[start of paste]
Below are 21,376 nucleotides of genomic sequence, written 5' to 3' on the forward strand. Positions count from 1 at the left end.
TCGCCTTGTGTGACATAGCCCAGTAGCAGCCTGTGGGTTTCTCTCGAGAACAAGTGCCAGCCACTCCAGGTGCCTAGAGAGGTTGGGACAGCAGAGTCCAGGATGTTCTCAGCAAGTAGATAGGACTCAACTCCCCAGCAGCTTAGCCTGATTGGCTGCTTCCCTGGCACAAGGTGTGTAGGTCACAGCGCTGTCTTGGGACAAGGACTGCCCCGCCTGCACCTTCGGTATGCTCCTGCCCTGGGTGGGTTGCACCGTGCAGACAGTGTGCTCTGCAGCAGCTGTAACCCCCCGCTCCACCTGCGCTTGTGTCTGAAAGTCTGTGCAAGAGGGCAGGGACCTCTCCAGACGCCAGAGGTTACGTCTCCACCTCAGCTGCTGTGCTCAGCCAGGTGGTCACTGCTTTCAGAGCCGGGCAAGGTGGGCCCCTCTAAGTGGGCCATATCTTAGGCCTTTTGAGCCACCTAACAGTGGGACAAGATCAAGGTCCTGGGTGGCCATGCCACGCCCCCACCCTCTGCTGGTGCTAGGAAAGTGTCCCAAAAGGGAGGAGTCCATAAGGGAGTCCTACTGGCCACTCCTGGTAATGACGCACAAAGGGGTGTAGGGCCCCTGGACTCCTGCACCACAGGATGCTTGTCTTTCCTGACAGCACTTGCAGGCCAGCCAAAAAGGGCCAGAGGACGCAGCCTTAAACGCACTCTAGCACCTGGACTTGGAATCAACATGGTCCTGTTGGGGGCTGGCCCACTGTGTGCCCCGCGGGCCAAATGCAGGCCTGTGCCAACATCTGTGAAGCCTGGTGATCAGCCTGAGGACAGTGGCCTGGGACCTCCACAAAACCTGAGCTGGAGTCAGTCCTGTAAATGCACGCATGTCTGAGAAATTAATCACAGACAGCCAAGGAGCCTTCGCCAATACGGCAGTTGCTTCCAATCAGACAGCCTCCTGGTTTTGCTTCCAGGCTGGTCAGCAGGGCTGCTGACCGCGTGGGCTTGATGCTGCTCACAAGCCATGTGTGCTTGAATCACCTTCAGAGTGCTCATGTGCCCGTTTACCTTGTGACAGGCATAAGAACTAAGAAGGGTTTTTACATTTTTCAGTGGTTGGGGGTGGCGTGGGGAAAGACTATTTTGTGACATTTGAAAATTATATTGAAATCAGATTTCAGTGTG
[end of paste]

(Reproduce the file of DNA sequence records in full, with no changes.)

Below are 21,376 nucleotides of genomic sequence, written 5' to 3' on the forward strand. Positions count from 1 at the left end.
TCGCCTTGTGTGACATAGCCCAGTAGCAGCCTGTGGGTTTCTCTCGAGAACAAGTGCCAGCCACTCCAGGTGCCTAGAGAGGTTGGGACAGCAGAGTCCAGGATGTTCTCAGCAAGTAGATAGGACTCAACTCCCCAGCAGCTTAGCCTGATTGGCTGCTTCCCTGGCACAAGGTGTGTAGGTCACAGCGCTGTCTTGGGACAAGGACTGCCCCGCCTGCACCTTCGGTATGCTCCTGCCCTGGGTGGGTTGCACCGTGCAGACAGTGTGCTCTGCAGCAGCTGTAACCCCCCGCTCCACCTGCGCTTGTGTCTGAAAGTCTGTGCAAGAGGGCAGGGACCTCTCCAGACGCCAGAGGTTACGTCTCCACCTCAGCTGCTGTGCTCAGCCAGGTGGTCACTGCTTTCAGAGCCGGGCAAGGTGGGCCCCTCTAAGTGGGCCATATCTTAGGCCTTTTGAGCCACCTAACAGTGGGACAAGATCAAGGTCCTGGGTGGCCATGCCACGCCCCCACCCTCTGCTGGTGCTAGGAAAGTGTCCCAAAAGGGAGGAGTCCATAAGGGAGTCCTACTGGCCACTCCTGGTAATGACGCACAAAGGGGTGTAGGGCCCCTGGACTCCTGCACCACAGGATGCTTGTCTTTCCTGACAGCACTTGCAGGCCAGCCAAAAAGGGCCAGAGGACGCAGCCTTAAACGCACTCTAGCACCTGGACTTGGAATCAACATGGTCCTGTTGGGGGCTGGCCCACTGTGTGCCCCGCGGGCCAAATGCAGGCCTGTGCCAACATCTGTGAAGCCTGGTGATCAGCCTGAGGACAGTGGCCTGGGACCTCCACAAAACCTGAGCTGGAGTCAGTCCTGTAAATGCACGCATGTCTGAGAAATTAATCACAGACAGCCAAGGAGCCTTCGCCAATACGGCAGTTGCTTCCAATCAGACAGCCTCCTGGTTTTGCTTCCAGGCTGGTCAGCAGGGCTGCTGACCGCGTGGGCTTGATGCTGCTCACAAGCCATGTGTGCTTGAATCACCTTCAGAGTGCTCATGTGCCCGTTTACCTTGTGACAGGCATAAGAACTAAGAAGGGTTTTTACATTTTTCAGTGGTTGGGGGTGGCGTGGGGAAAGACTATTTTGTGACATTTGAAAATTATATTGAAATCAGATTTCAGTGTG